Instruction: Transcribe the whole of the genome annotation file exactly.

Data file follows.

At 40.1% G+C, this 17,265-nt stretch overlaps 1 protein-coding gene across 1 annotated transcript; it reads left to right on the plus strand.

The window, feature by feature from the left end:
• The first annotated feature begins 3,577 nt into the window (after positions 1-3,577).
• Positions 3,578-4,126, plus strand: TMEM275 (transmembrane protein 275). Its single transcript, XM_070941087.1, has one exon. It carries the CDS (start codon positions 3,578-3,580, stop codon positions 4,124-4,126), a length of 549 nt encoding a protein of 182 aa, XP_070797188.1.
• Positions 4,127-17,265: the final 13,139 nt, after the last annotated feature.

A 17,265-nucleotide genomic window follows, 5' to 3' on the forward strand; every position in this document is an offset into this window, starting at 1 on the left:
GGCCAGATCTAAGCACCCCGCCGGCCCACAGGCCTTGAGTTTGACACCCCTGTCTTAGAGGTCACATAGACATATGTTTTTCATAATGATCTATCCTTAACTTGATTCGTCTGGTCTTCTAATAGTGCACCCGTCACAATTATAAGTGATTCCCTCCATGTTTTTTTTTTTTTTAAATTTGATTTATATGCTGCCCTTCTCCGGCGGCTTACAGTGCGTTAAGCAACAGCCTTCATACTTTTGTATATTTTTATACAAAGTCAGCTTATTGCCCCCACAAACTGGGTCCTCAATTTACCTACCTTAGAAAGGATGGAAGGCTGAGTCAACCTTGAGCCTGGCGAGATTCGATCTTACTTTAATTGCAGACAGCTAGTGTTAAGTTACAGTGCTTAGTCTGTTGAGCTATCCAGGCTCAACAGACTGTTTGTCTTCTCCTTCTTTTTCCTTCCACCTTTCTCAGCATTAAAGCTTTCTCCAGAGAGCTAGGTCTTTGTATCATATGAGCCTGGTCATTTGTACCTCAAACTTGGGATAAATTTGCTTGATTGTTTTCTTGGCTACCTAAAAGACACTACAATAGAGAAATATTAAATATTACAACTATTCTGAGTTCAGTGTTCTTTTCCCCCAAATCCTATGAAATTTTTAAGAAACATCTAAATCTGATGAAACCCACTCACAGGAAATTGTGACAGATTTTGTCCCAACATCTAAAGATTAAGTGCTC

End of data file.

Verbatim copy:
At 40.1% G+C, this 17,265-nt stretch overlaps 1 protein-coding gene across 1 annotated transcript; it reads left to right on the plus strand.

The window, feature by feature from the left end:
• The first annotated feature begins 3,577 nt into the window (after positions 1-3,577).
• Positions 3,578-4,126, plus strand: TMEM275 (transmembrane protein 275). Its single transcript, XM_070941087.1, has one exon. It carries the CDS (start codon positions 3,578-3,580, stop codon positions 4,124-4,126), a length of 549 nt encoding a protein of 182 aa, XP_070797188.1.
• Positions 4,127-17,265: the final 13,139 nt, after the last annotated feature.

A 17,265-nucleotide genomic window follows, 5' to 3' on the forward strand; every position in this document is an offset into this window, starting at 1 on the left:
GGCCAGATCTAAGCACCCCGCCGGCCCACAGGCCTTGAGTTTGACACCCCTGTCTTAGAGGTCACATAGACATATGTTTTTCATAATGATCTATCCTTAACTTGATTCGTCTGGTCTTCTAATAGTGCACCCGTCACAATTATAAGTGATTCCCTCCATGTTTTTTTTTTTTTTAAATTTGATTTATATGCTGCCCTTCTCCGGCGGCTTACAGTGCGTTAAGCAACAGCCTTCATACTTTTGTATATTTTTATACAAAGTCAGCTTATTGCCCCCACAAACTGGGTCCTCAATTTACCTACCTTAGAAAGGATGGAAGGCTGAGTCAACCTTGAGCCTGGCGAGATTCGATCTTACTTTAATTGCAGACAGCTAGTGTTAAGTTACAGTGCTTAGTCTGTTGAGCTATCCAGGCTCAACAGACTGTTTGTCTTCTCCTTCTTTTTCCTTCCACCTTTCTCAGCATTAAAGCTTTCTCCAGAGAGCTAGGTCTTTGTATCATATGAGCCTGGTCATTTGTACCTCAAACTTGGGATAAATTTGCTTGATTGTTTTCTTGGCTACCTAAAAGACACTACAATAGAGAAATATTAAATATTACAACTATTCTGAGTTCAGTGTTCTTTTCCCCCAAATCCTATGAAATTTTTAAGAAACATCTAAATCTGATGAAACCCACTCACAGGAAATTGTGACAGATTTTGTCCCAACATCTAAAGATTAAGTGCTC